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Failure by instructing lawyer to pay barrister’s invoice

29 November 2019

In dismissing an action for judicial review, the High Court has confirmed that Rule 10.7 of the Lawyers and Conveyancers Act (Lawyers: Conduct and Client Care) Rules 2008 “represents what has always been the commonly understood position in this country. Instructing solicitors cannot simply wash their hands of their obligation to a barrister because the client refuses to pay” [at 61].

This case related to a finding by a lawyers standards committee that r 10.7 is breached when an instructing lawyer fails to pay the invoice of a barrister that the lawyer has engaged on behalf of a client. In McGuire v New Zealand Law Society [2019] NZHC 2748, lawyer Jeremy McGuire sought judicial review of the standards committee determination decision which resulted in him being censured.

Mr McGuire represented a client (Mr W) on a relationship property matter. Mr W wanted a second opinion and so Mr McGuire asked Mr A, a barrister, to provide that opinion.

Mr A provided Mr McGuire with an estimate and via a series of emails made it clear that he wanted payment on the day the opinion would be rendered. He also clarified that he would start that opinion once he was assured the money for payment was put into Mr McGuire’s trust account.

The opinion was delivered on 22 December 2017 via email along with an attached invoice.

Mr McGuire replied saying: “I look forward to your views. Your opinion needs to address these other issues.” Mr McGuire did not pay the invoice, instead saying that he was disappointed with the lack of reasoning and legal sophistication and that: “Once and after all of the issues have been carefully and thoroughly considered then an opinion can be said to have been given”.

Mr A wrote back that he did not accept Mr McGuire’s view and asked for a yes or no answer regarding whether he would be paid or not.

Numerous emails were exchanged with a final email on 12 February 2018 by Mr A setting out the facts. Mr McGuire made a brief reply indicating that he disagreed.

On 11 April 2018, Mr A complained to the Lawyers Complaints Service that Mr McGuire had breached r 10.7 of the Rules by failing to pay the invoice and the balance of another disbursements invoice.

Standards committee decision

The standards committee upheld the complaint and determined Mr McGuire’s breach amounted to unsatisfactory conduct pursuant to s 12(b) and (c) of the Lawyers and Conveyancers Act 2006. Mr McGuire was censured and ordered to pay a fine of $5,000, costs of $2,000 and to pay Mr A’s fee immediately.

The standards committee accepted Mr McGuire’s contention he could not release funds held on trust without authority from his client. However, the committee considered that, having instructed Mr A on behalf of his client, Mr McGuire was personally responsible for the payment of Mr A’s fee in accordance with the Rules.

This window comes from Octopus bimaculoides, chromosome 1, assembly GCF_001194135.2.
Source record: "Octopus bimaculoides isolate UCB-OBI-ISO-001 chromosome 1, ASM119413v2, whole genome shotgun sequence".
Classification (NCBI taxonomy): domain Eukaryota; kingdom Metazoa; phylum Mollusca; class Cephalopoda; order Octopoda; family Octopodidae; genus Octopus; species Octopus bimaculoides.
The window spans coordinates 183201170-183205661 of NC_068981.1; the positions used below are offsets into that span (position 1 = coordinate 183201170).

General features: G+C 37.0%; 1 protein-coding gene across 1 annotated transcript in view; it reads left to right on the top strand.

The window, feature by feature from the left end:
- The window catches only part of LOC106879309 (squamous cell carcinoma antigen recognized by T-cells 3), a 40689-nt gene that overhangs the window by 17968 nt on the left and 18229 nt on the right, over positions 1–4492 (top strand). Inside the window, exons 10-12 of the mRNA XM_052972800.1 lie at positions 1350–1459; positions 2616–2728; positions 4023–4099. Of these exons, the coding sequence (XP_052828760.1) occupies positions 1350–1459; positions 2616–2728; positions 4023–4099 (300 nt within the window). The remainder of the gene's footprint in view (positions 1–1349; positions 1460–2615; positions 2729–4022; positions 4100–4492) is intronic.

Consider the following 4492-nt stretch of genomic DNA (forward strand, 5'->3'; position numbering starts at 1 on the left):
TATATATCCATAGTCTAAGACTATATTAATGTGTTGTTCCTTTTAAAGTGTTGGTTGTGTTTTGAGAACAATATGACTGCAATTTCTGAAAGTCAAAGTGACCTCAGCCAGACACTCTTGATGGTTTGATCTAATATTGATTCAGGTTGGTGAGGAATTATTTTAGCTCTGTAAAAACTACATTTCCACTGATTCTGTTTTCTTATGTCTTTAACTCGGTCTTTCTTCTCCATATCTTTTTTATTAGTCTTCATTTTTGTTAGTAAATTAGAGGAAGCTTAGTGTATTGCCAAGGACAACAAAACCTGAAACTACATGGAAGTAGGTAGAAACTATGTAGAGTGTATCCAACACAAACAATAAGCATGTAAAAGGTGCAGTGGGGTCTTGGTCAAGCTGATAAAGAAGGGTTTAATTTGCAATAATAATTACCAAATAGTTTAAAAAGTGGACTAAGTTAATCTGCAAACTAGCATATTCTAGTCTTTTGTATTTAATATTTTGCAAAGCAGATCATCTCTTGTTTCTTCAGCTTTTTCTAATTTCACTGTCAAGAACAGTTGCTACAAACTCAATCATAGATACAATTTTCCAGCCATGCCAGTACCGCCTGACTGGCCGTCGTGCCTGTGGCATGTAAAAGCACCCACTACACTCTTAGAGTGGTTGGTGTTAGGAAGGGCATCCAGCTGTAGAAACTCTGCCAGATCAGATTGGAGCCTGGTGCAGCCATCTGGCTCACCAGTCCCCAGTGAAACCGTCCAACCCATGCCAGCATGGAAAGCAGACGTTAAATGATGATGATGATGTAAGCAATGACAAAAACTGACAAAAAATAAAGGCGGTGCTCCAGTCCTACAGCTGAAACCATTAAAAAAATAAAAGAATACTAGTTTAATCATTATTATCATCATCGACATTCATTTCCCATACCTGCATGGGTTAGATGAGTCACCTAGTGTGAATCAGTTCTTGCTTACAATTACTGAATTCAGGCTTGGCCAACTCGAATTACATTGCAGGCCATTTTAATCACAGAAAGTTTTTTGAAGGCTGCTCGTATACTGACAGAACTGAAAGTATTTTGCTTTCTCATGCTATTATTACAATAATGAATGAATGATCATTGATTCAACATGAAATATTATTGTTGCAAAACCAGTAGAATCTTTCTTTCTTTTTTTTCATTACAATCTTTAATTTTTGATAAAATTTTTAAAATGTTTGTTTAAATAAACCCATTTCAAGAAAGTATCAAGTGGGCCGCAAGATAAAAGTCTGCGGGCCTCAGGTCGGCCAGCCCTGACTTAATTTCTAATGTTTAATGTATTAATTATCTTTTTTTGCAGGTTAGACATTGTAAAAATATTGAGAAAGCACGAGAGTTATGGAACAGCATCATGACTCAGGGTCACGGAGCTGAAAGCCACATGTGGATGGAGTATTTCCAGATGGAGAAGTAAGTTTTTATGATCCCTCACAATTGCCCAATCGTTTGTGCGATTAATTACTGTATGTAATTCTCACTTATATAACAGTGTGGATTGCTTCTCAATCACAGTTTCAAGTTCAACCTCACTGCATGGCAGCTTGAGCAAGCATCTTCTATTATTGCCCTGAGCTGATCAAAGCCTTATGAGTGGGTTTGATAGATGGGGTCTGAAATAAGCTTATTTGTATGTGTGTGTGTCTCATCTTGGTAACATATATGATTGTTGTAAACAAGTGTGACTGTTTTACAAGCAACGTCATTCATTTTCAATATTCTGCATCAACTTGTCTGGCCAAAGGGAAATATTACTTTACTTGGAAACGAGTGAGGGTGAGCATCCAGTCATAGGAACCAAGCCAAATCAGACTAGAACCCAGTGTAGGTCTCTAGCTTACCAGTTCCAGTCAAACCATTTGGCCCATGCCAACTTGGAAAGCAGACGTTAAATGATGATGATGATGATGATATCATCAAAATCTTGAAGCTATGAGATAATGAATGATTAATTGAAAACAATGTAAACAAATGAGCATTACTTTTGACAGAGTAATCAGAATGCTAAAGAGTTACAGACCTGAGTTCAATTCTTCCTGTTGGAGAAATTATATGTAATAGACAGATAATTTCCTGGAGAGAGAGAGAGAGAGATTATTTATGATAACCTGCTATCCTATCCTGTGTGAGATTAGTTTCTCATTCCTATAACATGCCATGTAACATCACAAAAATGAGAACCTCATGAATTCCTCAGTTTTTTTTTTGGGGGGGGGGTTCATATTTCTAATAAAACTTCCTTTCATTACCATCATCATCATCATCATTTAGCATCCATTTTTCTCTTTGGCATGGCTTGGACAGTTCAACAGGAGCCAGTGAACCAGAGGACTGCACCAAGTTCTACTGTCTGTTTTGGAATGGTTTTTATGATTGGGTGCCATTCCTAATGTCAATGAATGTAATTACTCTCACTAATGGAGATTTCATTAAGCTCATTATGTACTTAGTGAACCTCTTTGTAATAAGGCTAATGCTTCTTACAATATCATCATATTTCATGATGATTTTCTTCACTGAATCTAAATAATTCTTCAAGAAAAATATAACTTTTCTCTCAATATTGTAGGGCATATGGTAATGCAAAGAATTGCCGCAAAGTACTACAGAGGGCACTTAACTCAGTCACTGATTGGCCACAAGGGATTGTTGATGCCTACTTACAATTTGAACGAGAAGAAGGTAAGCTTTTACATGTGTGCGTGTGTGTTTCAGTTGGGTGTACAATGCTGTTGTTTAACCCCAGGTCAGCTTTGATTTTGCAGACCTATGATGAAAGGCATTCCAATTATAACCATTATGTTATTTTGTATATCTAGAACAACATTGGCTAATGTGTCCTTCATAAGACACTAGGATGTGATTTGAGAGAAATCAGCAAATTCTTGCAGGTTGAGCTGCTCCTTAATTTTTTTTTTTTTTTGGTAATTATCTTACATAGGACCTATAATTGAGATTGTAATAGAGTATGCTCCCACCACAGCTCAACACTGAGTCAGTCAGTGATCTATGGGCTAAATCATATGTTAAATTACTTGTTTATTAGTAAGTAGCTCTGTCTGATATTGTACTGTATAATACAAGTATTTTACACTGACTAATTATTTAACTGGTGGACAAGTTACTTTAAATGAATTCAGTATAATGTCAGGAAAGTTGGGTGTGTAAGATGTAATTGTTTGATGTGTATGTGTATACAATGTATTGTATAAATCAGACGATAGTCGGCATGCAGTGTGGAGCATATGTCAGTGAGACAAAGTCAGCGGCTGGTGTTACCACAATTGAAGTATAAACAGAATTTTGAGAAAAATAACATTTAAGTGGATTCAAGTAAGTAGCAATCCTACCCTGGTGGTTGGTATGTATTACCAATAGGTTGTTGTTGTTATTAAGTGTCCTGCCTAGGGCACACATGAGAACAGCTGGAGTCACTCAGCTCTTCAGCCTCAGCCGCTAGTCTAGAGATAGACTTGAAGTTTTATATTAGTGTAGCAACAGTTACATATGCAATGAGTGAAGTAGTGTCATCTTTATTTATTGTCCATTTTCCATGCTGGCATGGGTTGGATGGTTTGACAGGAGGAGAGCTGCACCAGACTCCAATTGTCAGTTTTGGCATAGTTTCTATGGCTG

If Mr McGuire was unhappy with the opinion, he should have disputed the fees through the “proper professional channels”. The committee said that it was unacceptable to simply refuse to pay – especially so because a barrister is unable to sue for his fees. There was no agreement between the parties that Mr McGuire’s client was to be solely responsible for paying Mr A’s account.

Mr McGuire sought review on the grounds that the committee erred in finding there was no agreement between the parties that Mr W would be solely responsible for paying Mr A’s fee and in holding that Mr A was entitled to be paid his fee despite Mr McGuire’s dissatisfaction with the opinion. He also said that the committee’s determination was “bad for bias” in breach of natural justice and resulted in a miscarriage of justice.

Long-established obligation

Clark J said rule 10.7 reflects a long-established obligation. “…the importance of the obligation arises from the nature of the relationship between solicitor and barrister, namely that a barrister cannot sue for her or his fees and must rely on the instructing solicitor for payment,” (at [54]).

“The case law suggests that it will be particularly egregious for a solicitor to receive funds into a trust account for the purpose of paying a barrister or third party but fail to do so,” she said (at [58]).

After examining the evidence of the arrangement between the parties, Clark J concluded that there was no explicit arrangement reached that the client would be solely responsible for the fee. Mr A was very deliberate about his fee and that he would begin the opinion once the fee was deposited into the trust account. Mr McGuire’s insistence that his client’s authority constituted an agreement between his client and Mr McGuire and absolved Mr McGuire from his obligation to pay Mr A under r 10.7 was misplaced. Rule 10.7 regulates the conduct of lawyers.

Rule 10.7 is clear that if a solicitor disputes a barrister’s fee the solicitor must advance that through “proper professional channels”. A judicial review of a standards committee decision is not the proper professional channel.

The application for judicial review was dismissed.

Last updated on the 29th November 2019